Batgirl’s Leslie Grace Rejects DC’s Claim Film Was ‘Unreleasable’

When “Batgirl” completed its seven-month production in Scotland, star Leslie Grace received a wrap gift from Brendan Fraser, who played her nemesis, Firefly, in the DC movie — a gold necklace that included two charms, a little bell and a pair of dice.

“The card said a lot of really sweet things, but he basically said, ‘I give you this necklace because in this business you gotta have a little luck. So ring your bell and never stop,’” Grace says. “It was just like, Whoa. And after all this, it’s had so much meaning.”

“All this” is the August bombshell that Warner Bros. Discovery had decided to kill the film, co-directed by Adil El Arbi and Bilall Fallah. After the first disappointing test screenings, WBD executives chose to take a tax write-off instead of trying to complete work on the film, which had cost the debt-ridden studio $90 million, and would have cost many more millions to finish.

Grace says she had no idea the movie, originally set to stream on HBO Max, was shelved, until it was first reported by the New York Post.

“I found out like the rest of you,” she says. “And then my phone just started blowing up.”

Like Grace, Fraser says he was blindsided by the news. “I thought I was getting punked, but it checked out,” he says of reading the initial stories. “Then came hysterical laughter like, ‘You’ve got to be kidding me?’ I know that the filmmakers and producers were expecting to hear from the studio about the film, and the anticipation was, ‘How do we broaden the movie out to take it from a streaming format to a theatrical release?’ But as we all know, it was the complete opposite. When we were expecting XYZ amount of support and money to expand scenes — to do pickup shots and those kinds of things — that was a gut punch. But then we learned that it was in the interest of writing down some debt? That part really stung.”

Fraser immediately called Grace. “What I find most lamentable is that now a whole generation of little girls are going to have to wait longer to see a Batgirl and say, ‘Hey, she looks like me,’” he says. “That makes me sad. I know how good she was. And I know what this would mean to so many people.”

Fraser gets emotional talking about working with Grace. “It was just magical to see how she was as quietly confident as a young actress in this breakthrough role and had a sense of purpose and dignity,” he says. “She has a work ethic that is unrivaled. She’s dynamite — and dynamite comes in small packages but still goes bang. We do battle each other several times. There was a lot of kicking and punching and getting hurt but we were always help each other to our feet after breaking set pieces and knocking the tar out of each other.”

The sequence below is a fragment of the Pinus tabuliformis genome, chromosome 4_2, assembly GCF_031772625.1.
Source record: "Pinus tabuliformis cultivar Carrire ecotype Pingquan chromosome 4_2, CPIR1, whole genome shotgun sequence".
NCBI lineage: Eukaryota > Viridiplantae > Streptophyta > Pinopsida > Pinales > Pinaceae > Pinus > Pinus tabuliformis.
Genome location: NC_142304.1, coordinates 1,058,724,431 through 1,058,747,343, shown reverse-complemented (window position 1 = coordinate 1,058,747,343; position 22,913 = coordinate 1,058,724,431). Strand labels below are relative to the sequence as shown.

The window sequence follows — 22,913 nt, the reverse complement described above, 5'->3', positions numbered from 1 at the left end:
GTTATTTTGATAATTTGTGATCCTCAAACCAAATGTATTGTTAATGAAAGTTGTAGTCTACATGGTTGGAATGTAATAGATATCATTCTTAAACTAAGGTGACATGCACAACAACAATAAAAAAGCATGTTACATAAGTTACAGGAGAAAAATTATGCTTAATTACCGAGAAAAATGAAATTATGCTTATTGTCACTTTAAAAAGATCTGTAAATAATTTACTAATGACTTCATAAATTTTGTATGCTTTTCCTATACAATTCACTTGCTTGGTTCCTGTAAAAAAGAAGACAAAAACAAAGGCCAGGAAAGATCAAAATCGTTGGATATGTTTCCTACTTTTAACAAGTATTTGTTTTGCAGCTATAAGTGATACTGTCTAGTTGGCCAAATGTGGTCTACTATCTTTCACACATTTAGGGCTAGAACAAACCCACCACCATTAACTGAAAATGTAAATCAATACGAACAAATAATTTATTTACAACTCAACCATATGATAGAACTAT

Grace is now back in the spotlight with “How to Win Friends and Disappear People,” a new comedy-thriller podcast series from QCode about a computer scientist (Soni Bringas) in New York City who discovers her neighbor, played by Grace, is a vampire.

Variety talked at length with the 28-year-old Grace. It’s the first time she’s opened up in such depth since learning of Batgirl’s fate.

When the news came out in August that the movie was being shelved, what went through your mind?

It was like deflating a balloon. On that day, I was very much just taking it all in, but also so sure of the magic that happened — in my experience and what I saw in my cast, in our team — that I was like, “This must be some crazy thing that we have no control over.” I tend to be a very optimistic and positive person in these types of circum- stances, and I just really leaned on the beauty of the idea that I got to have this experience in my life. Even though I would’ve loved to share that with the rest of the world, nothing can take that experience away from us.

New DC Studios head Peter Safran most recently said the movie was “not releasable,” and that it could have could hurt DC. Is there anything in your mind that can justify that?

I had my own meetings with Warner Bros. Film Group CEOs Pam Abdy and Mike De Luca, and they explained to me, on a granular level, what they felt about the project, things that were out of their hands, plans and budgets that were set in place before they were even part of the team. There are a lot of things that I learned through the experience about moviemaking, that as an actress you have no control over. They weren’t really specific on anything creative in terms of what they felt about the film and how it would’ve hurt DC creatively. But I’m a human being, and people have perceptions and people read things. And when words are expressed very lightly about work that people really dedicated a lot of time to — not just myself but the whole crew — I can understand how it could be frustrating.